John Cusack Disaster Reaffirms Iraq Films' Special Place in America's Heart

John Cusack's meander through his second-consecutive anti-war film is coming under heavy fire at the Tribeca Film Festival, where War, Inc. bowed this week to the kinds of reviews that made his previous Iraq entry — the $50,899-grossing Grace is Gone — positively shine in comparison. While he and his agent sift around for a more reliable rom-com follow-up, our preliminary poke through the wreckage yields yet more smoldering evidence that Iraq is officially over as a dramatic subject. We piece together the eyewitness testimony after the jump:

Cusack, in the latest of a seemingly endless (and psychologically curious) string of hitman roles, plays Hauser, a typically troubled assassin whose inner psyche is so dead that he resorts to downing shot glasses of hot sauce in order to feel anything. His latest mission, at the behest of Tamerlane — a Halliburton-type corporation run by a Dick Cheney-like former vice president (Dan Aykroyd) — is to assassinate a Middle Eastern oil minister named Omar Sharif (an example of the film's humor) who is threatening to undercut their plans to build an oil pipeline in the wartorn country of Turaqistan. — Frank Scheck, The Hollywood Reporter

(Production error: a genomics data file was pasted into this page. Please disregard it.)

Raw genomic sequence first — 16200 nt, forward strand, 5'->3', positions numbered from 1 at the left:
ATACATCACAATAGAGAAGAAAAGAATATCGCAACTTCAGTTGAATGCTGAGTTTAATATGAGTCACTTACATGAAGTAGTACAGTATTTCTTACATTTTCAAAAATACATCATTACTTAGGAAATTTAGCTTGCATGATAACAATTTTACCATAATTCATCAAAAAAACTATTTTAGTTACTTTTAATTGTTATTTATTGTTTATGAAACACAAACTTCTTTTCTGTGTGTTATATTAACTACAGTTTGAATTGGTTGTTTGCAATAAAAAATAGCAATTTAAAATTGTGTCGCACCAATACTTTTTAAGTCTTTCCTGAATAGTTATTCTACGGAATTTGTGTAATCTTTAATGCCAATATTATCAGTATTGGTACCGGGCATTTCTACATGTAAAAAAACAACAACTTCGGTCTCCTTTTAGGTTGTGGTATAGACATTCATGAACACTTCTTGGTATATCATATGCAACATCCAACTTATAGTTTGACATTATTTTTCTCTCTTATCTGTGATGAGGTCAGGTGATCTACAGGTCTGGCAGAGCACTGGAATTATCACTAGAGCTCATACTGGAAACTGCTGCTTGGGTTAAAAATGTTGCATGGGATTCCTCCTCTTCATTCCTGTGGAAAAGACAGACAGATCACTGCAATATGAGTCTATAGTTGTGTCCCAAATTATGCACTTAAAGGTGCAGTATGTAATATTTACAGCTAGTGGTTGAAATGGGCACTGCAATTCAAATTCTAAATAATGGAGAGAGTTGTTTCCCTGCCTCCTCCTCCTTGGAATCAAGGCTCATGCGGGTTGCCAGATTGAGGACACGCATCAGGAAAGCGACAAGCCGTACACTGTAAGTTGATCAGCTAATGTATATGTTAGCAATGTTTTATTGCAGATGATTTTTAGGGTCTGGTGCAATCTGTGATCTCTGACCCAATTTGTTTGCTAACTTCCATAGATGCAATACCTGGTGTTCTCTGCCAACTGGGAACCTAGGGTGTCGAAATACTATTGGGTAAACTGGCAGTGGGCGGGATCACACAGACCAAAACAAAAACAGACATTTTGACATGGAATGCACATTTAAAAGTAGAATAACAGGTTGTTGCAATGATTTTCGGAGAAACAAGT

He also encounters a reporter for The Nation (Marisa Tomei!), a Central European pop tart named Yonica Babyyeah (Hillary Duff) who drops a scorpion down her pants and a hysterical double-agent (played by Cusack's real-life sister Joan running the trade show that serves as Cusack's cover — featuring a chorus line of amputees with high-tech prosthetic limbs. And I haven't mentioned Sir Ben Kingsley, sporting another one of his eccentric American accents, as a Big Brother-like character. — Lou Lumenick, NY Post
Films like this and Redacted and Where in the World is Osama Bin Laden? exist to make their makers feel good about their own political correctness, and content that their razor-thin world views are accurate and viable, when in fact they represent a tiny fraction of the bigger picture. This is not activism—this is self-congratulation. — Karina Longworth, Spout Blog

It gets worse from there, but again, we'd prefer to think of Cusack as we remember him: a tasteful man whose recent lapses into treacle and trash (Martian Child, John? Really?) warrant a Sure Thing sequel or, better yet, the prompt franchising of Lloyd Dobler in Say Anything Else. It's not like Cameron Crowe couldn't use the boost himself.

[Photo Credit: Getty Images]